• Managing relationships with employees, peers, and senior leaders
  • Prioritizing workload and those of employees to have the most significant impact

 

Format and Delivery style

How a leadership program is delivered and the learning methodology used can vary greatly between leadership training providers. We’ve compiled a list of the most common format and delivery styles to give you an idea of what is available so you can begin to consider what is right for you.



Live In-Person or Online Leadership Training

In this type of format, a live facilitator runs the program. They engage participants in real-time and will likely use a variety of delivery styles. Here is a list of commonly used delivery styles when the training is live.

  • Lecture: The facilitator delivers the content via a presentation.
  • Experiential Learning: The facilitator takes the participants through an experiential learning activity where the teaching is masked in a game that is debriefed at the end to connect the participant's behaviors in the game to how they behave on the job. The game is unrelated to a workplace situation, so participants bring their true selves to the activity, uncovering how they honestly behave.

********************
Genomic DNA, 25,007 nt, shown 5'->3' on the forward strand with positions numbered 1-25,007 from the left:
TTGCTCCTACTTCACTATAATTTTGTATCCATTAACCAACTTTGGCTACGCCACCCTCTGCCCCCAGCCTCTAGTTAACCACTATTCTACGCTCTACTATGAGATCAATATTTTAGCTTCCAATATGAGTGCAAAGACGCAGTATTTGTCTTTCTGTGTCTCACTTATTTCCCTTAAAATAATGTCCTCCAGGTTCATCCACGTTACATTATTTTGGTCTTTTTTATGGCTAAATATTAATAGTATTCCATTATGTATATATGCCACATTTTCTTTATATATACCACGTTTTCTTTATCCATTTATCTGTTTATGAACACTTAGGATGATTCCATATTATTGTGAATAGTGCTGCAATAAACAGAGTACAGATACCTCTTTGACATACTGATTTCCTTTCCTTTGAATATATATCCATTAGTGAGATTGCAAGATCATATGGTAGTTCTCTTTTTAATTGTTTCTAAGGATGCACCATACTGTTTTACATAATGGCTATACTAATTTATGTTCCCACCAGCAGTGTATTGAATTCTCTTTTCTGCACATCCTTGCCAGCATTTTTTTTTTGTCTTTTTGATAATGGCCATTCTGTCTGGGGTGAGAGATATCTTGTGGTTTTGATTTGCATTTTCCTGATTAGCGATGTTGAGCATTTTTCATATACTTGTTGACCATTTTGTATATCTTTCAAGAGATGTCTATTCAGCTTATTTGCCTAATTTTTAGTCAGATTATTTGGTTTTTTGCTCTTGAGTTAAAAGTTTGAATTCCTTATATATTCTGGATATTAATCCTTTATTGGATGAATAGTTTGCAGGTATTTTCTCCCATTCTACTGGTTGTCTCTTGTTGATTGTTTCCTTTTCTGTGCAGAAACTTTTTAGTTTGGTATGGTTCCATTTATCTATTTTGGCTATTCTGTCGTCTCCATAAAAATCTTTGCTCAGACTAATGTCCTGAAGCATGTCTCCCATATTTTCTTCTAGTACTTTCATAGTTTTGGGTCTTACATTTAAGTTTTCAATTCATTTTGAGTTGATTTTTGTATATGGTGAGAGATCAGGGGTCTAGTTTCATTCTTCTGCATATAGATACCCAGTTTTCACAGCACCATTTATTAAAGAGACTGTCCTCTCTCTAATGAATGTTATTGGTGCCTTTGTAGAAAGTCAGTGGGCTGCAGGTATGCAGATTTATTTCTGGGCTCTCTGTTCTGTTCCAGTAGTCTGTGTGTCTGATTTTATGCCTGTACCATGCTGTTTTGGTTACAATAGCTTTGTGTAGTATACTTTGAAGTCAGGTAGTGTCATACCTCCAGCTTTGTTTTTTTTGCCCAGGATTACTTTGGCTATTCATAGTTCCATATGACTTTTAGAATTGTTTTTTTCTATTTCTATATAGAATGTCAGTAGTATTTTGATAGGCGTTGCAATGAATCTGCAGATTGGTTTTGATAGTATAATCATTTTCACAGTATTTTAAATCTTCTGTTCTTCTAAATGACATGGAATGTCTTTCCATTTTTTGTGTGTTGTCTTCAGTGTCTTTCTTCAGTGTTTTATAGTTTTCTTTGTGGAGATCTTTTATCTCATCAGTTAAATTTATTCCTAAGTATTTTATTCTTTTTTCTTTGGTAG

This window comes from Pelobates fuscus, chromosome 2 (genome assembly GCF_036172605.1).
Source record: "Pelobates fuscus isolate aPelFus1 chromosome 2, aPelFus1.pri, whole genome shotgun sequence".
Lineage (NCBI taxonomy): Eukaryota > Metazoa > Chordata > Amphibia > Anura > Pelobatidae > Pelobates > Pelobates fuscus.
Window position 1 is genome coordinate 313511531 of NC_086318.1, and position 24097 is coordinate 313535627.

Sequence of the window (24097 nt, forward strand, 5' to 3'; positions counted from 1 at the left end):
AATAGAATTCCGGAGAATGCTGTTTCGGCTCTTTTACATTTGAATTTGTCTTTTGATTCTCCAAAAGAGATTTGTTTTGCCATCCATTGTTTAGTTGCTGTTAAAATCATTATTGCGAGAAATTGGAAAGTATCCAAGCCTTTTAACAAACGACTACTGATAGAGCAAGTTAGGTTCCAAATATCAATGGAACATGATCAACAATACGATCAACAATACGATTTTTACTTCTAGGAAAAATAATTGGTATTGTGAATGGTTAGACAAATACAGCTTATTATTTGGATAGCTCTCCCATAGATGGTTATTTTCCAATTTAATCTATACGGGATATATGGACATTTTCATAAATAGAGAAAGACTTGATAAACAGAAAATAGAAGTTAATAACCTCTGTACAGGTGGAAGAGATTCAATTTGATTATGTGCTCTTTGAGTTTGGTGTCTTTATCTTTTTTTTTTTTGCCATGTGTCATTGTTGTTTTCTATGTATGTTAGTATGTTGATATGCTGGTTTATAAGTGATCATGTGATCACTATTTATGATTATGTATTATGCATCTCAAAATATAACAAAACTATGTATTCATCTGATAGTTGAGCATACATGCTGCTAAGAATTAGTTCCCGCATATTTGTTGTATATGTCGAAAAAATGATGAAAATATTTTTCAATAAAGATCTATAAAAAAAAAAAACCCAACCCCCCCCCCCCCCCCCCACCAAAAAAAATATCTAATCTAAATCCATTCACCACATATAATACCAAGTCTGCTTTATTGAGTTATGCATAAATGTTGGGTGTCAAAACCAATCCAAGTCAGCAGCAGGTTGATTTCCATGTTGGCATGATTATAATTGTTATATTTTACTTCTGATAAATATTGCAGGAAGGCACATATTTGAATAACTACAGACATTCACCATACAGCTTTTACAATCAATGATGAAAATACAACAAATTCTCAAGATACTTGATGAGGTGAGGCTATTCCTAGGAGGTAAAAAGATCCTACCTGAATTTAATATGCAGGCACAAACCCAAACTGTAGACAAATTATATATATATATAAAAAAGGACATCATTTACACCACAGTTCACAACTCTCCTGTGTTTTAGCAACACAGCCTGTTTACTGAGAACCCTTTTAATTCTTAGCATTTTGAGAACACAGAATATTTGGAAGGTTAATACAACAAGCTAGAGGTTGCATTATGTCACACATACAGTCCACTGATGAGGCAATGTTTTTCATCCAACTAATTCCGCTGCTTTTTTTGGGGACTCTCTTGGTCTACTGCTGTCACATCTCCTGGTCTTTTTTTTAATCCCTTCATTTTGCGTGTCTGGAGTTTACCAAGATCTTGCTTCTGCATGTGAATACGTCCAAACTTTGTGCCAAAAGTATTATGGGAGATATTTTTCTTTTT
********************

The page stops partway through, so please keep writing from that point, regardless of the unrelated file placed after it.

• Case Studies: The facilitator takes participants through real-life scenarios of situations leaders have faced. Then, participants test their judgment on how they would respond, and the facilitator debriefs the case study with lessons learned and best practices.
  • Simulations and Role-Playing: The facilitator leads participants through a hands-on activity that mimics a real-life scenario they may face as a leader to practice and hone their leadership skills.

On-Demand Leadership Training

The content is delivered without a live facilitator in this format. Other names for this type of leadership training may include self-paced or asynchronous learning. The delivery style for this type of leadership training is usually comprised of videos, which may have accompanying readings, activities, and quizzes for participants to complete.

 

Timing